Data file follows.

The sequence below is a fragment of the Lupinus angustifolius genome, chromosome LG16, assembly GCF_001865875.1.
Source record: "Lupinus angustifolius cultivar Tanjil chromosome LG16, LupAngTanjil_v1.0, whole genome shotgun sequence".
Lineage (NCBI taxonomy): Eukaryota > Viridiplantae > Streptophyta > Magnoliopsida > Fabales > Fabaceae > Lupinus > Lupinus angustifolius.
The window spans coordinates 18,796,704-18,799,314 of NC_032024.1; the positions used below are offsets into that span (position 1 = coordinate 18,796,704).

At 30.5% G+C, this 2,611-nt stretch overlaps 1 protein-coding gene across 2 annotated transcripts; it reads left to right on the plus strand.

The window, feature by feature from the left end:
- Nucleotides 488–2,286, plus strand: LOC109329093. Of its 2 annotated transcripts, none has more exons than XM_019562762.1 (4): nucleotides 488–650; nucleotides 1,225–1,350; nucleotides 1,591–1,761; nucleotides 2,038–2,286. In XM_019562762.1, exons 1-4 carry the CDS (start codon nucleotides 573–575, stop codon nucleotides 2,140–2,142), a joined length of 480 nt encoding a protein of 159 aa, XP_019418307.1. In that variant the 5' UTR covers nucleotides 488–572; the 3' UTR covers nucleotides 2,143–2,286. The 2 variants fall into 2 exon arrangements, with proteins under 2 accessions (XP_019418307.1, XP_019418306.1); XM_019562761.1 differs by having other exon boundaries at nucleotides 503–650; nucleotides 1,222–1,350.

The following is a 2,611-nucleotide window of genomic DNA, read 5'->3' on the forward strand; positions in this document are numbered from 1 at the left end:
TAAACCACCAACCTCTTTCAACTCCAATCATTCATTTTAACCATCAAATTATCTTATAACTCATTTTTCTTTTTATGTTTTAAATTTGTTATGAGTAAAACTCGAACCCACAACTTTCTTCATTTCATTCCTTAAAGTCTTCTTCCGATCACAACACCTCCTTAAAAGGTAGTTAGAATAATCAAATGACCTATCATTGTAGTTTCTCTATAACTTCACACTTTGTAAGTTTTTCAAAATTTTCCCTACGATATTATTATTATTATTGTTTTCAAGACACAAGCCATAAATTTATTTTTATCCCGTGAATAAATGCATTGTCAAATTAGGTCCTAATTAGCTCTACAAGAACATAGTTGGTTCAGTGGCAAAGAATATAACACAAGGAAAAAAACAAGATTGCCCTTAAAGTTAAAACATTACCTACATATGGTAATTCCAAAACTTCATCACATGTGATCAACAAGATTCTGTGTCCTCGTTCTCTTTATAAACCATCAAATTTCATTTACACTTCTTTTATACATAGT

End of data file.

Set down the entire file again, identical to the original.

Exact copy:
The sequence below is a fragment of the Lupinus angustifolius genome, chromosome LG16, assembly GCF_001865875.1.
Source record: "Lupinus angustifolius cultivar Tanjil chromosome LG16, LupAngTanjil_v1.0, whole genome shotgun sequence".
Lineage (NCBI taxonomy): Eukaryota > Viridiplantae > Streptophyta > Magnoliopsida > Fabales > Fabaceae > Lupinus > Lupinus angustifolius.
The window spans coordinates 18,796,704-18,799,314 of NC_032024.1; the positions used below are offsets into that span (position 1 = coordinate 18,796,704).

At 30.5% G+C, this 2,611-nt stretch overlaps 1 protein-coding gene across 2 annotated transcripts; it reads left to right on the plus strand.

The window, feature by feature from the left end:
- Nucleotides 488–2,286, plus strand: LOC109329093. Of its 2 annotated transcripts, none has more exons than XM_019562762.1 (4): nucleotides 488–650; nucleotides 1,225–1,350; nucleotides 1,591–1,761; nucleotides 2,038–2,286. In XM_019562762.1, exons 1-4 carry the CDS (start codon nucleotides 573–575, stop codon nucleotides 2,140–2,142), a joined length of 480 nt encoding a protein of 159 aa, XP_019418307.1. In that variant the 5' UTR covers nucleotides 488–572; the 3' UTR covers nucleotides 2,143–2,286. The 2 variants fall into 2 exon arrangements, with proteins under 2 accessions (XP_019418307.1, XP_019418306.1); XM_019562761.1 differs by having other exon boundaries at nucleotides 503–650; nucleotides 1,222–1,350.

The following is a 2,611-nucleotide window of genomic DNA, read 5'->3' on the forward strand; positions in this document are numbered from 1 at the left end:
TAAACCACCAACCTCTTTCAACTCCAATCATTCATTTTAACCATCAAATTATCTTATAACTCATTTTTCTTTTTATGTTTTAAATTTGTTATGAGTAAAACTCGAACCCACAACTTTCTTCATTTCATTCCTTAAAGTCTTCTTCCGATCACAACACCTCCTTAAAAGGTAGTTAGAATAATCAAATGACCTATCATTGTAGTTTCTCTATAACTTCACACTTTGTAAGTTTTTCAAAATTTTCCCTACGATATTATTATTATTATTGTTTTCAAGACACAAGCCATAAATTTATTTTTATCCCGTGAATAAATGCATTGTCAAATTAGGTCCTAATTAGCTCTACAAGAACATAGTTGGTTCAGTGGCAAAGAATATAACACAAGGAAAAAAACAAGATTGCCCTTAAAGTTAAAACATTACCTACATATGGTAATTCCAAAACTTCATCACATGTGATCAACAAGATTCTGTGTCCTCGTTCTCTTTATAAACCATCAAATTTCATTTACACTTCTTTTATACATAGT